Danielle: The Baylor Entrepreneurship Club is a unique group of students who are dedicated to encourage, lead and guide each other to success.

Bradley: Students should join the Baylor Entrepreneurship Club if they have a passion for entrepreneurship and want to learn the ins and outs of business and how to run a company.


For more information an the Baylor Entrepreneurship Club, please visit @baylor_bec on Instagram.

For more information on Baylor Entrepreneurship, please visit our website at baylor.edu/business/entrepreneurship/.

The Perfect Trifecta | Waco, Baylor Entrepreneurship and Local Small Businesses

Waco is decidedly a cool town,
and for Baylor students to not appreciate that is weird.

-Harper Mayfield | Baylor Lariat


In a recent Baylor Lariat article, student writer Harper Mayfield stated “Waco is decidedly a cool town, and for Baylor students to not appreciate that is weird.”

If that isn’t a sic’ em kind of mic drop, what is?

After a quick online search for things to do in this heart of Texas hot-spot, a 2020 VacationIdea.com article popped up with the “25 Best Things to Do in Waco, Texas.” Obviously, several of the activities are associated with Baylor University. Even more intriguing is the mention of a couple of local small businesses. Both Dichotomy Coffee & Spirits and Heritage Creamery received a shout out in the article. But that’s not the first time that a small business in Waco has received a nod. Lula Jane’s, a small unassuming bakery nestled quietly on Elm Avenue, was recognized as a 2020 Travelers Choice Winner by TripAdvisor.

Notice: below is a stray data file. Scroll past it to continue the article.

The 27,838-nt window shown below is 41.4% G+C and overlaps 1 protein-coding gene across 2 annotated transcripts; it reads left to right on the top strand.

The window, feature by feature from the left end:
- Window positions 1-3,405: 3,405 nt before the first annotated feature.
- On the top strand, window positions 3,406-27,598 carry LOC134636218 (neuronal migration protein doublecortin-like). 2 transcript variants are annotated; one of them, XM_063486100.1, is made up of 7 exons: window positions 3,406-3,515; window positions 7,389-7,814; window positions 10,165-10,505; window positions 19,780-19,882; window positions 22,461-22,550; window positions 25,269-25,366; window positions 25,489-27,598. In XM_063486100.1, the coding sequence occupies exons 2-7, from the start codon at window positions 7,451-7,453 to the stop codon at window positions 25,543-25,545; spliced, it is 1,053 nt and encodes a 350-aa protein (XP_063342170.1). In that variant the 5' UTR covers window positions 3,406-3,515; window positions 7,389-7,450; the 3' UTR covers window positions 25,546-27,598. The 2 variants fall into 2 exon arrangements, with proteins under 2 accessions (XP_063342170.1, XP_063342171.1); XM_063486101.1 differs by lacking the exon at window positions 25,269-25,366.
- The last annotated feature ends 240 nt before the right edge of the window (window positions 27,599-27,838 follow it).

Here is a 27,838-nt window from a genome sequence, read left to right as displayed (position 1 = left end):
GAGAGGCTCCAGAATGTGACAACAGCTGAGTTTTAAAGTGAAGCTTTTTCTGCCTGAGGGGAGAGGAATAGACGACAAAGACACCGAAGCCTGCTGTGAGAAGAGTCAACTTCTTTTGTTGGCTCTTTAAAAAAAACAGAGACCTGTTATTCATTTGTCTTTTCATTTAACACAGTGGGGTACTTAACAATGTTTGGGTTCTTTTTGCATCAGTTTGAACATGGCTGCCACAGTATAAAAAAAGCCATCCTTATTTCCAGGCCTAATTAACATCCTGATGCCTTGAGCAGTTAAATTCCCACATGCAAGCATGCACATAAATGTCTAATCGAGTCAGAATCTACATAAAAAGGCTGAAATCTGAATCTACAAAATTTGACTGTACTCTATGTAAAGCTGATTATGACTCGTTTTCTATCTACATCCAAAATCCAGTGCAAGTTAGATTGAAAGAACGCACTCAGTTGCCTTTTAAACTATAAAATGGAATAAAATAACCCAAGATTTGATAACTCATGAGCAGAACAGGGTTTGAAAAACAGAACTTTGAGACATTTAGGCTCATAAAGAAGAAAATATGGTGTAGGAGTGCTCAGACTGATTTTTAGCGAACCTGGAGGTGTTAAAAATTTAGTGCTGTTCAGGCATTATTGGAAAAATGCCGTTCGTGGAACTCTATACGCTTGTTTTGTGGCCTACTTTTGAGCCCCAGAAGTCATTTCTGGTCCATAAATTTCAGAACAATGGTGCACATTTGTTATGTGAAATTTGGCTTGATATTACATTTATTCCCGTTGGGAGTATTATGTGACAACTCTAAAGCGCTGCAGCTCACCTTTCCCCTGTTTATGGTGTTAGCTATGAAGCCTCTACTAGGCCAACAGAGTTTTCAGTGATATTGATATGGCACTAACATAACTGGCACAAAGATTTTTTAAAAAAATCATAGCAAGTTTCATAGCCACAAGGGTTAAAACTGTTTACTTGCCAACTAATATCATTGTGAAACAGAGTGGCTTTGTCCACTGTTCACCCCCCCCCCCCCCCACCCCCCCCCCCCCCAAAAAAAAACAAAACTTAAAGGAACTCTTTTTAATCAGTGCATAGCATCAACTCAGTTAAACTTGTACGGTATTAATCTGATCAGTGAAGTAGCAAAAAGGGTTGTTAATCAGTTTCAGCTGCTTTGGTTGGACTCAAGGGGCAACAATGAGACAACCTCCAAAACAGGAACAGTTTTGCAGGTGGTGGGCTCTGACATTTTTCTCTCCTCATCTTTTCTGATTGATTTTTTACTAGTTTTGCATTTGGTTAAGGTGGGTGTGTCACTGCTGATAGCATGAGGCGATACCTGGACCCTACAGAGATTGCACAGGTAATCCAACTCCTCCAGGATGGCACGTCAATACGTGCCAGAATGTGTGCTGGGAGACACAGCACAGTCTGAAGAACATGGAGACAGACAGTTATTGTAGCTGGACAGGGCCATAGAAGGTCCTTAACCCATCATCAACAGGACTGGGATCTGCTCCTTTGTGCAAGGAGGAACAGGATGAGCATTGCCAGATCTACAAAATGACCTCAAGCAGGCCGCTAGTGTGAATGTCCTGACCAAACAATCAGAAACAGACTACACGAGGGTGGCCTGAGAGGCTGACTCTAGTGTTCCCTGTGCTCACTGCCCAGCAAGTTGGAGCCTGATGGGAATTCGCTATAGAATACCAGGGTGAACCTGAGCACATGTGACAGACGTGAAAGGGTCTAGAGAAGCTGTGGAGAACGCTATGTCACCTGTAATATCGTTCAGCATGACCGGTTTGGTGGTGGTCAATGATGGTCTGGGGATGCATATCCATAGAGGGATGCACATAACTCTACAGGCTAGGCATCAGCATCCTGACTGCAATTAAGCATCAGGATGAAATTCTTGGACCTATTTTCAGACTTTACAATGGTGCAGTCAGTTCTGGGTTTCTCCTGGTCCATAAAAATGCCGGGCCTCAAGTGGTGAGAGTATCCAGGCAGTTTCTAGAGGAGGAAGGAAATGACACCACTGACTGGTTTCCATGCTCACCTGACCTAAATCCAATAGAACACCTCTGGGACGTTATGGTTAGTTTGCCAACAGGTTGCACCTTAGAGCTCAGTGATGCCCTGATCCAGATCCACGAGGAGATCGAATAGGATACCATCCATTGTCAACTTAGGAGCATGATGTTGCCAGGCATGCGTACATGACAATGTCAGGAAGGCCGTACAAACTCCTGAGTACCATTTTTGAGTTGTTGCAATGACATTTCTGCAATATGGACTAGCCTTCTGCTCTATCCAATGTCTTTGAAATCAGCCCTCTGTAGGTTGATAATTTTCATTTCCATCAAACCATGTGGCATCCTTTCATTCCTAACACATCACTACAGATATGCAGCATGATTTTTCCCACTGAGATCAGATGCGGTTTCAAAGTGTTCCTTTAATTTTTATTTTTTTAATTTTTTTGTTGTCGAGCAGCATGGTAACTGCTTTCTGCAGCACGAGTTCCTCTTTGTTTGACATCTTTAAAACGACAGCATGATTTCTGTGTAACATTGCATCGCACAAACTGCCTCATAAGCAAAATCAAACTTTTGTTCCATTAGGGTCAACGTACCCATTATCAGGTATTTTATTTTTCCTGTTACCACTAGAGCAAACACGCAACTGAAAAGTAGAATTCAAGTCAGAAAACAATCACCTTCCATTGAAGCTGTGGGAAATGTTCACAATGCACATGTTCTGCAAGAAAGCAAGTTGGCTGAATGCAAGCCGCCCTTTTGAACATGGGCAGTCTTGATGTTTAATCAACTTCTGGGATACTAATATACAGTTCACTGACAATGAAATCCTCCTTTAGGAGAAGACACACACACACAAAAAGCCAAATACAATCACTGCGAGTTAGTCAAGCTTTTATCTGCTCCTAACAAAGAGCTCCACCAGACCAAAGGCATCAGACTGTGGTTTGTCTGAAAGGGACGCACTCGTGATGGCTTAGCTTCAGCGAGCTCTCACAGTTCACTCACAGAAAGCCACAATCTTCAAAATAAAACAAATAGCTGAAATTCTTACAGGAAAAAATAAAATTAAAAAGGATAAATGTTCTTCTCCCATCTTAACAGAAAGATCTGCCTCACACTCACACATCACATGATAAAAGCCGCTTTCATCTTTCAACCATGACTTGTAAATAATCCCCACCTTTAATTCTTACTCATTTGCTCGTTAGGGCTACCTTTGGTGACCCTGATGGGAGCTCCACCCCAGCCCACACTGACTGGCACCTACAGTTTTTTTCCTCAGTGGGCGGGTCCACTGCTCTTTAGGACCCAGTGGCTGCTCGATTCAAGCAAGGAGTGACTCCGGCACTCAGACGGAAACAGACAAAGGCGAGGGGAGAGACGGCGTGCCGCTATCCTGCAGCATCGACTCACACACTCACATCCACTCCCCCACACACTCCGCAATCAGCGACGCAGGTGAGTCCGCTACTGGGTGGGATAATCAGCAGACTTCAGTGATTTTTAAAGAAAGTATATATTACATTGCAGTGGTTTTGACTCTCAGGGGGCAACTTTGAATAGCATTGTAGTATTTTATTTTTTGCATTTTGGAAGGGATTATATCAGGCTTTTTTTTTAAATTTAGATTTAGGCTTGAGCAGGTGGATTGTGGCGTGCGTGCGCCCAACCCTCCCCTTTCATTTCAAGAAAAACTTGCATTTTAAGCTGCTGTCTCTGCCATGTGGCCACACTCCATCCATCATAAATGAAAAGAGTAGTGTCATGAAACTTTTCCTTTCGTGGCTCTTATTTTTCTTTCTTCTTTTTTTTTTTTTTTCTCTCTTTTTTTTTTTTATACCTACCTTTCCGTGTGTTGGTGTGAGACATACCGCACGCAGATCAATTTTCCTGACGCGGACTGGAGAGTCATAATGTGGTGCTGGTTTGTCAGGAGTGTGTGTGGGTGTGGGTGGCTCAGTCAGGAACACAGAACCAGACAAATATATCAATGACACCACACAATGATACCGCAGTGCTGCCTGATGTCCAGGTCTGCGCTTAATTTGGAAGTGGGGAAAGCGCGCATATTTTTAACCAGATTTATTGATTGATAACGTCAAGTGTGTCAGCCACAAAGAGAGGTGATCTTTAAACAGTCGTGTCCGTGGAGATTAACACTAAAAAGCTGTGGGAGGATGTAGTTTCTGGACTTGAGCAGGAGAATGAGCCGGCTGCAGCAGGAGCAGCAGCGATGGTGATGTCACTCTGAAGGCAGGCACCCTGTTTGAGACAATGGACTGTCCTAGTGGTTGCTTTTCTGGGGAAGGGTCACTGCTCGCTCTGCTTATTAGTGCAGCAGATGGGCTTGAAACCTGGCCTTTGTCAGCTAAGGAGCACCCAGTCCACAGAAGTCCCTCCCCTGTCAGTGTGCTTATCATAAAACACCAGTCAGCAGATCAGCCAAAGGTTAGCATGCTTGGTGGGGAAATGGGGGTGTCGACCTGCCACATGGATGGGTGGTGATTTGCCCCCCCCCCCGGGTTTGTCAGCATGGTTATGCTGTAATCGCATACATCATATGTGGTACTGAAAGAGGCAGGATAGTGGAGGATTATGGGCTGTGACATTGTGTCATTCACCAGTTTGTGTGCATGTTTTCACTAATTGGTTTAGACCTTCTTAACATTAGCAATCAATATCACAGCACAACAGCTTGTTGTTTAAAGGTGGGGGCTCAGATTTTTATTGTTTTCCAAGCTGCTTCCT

As a matter of fact, using data from the U.S. Census Bureau’s Current Population Survey, AdvisorSmith.com recently ranked Waco seventh on a national scale for mid-size cities with the most small business owners. That’s a big deal.

Considering that Waco is also home to the Baylor University nationally-ranked Entrepreneurship Department, it kind of seems like there may be this fabulous trifecta brewing with Waco, Baylor Entrepreneurship and local small businesses.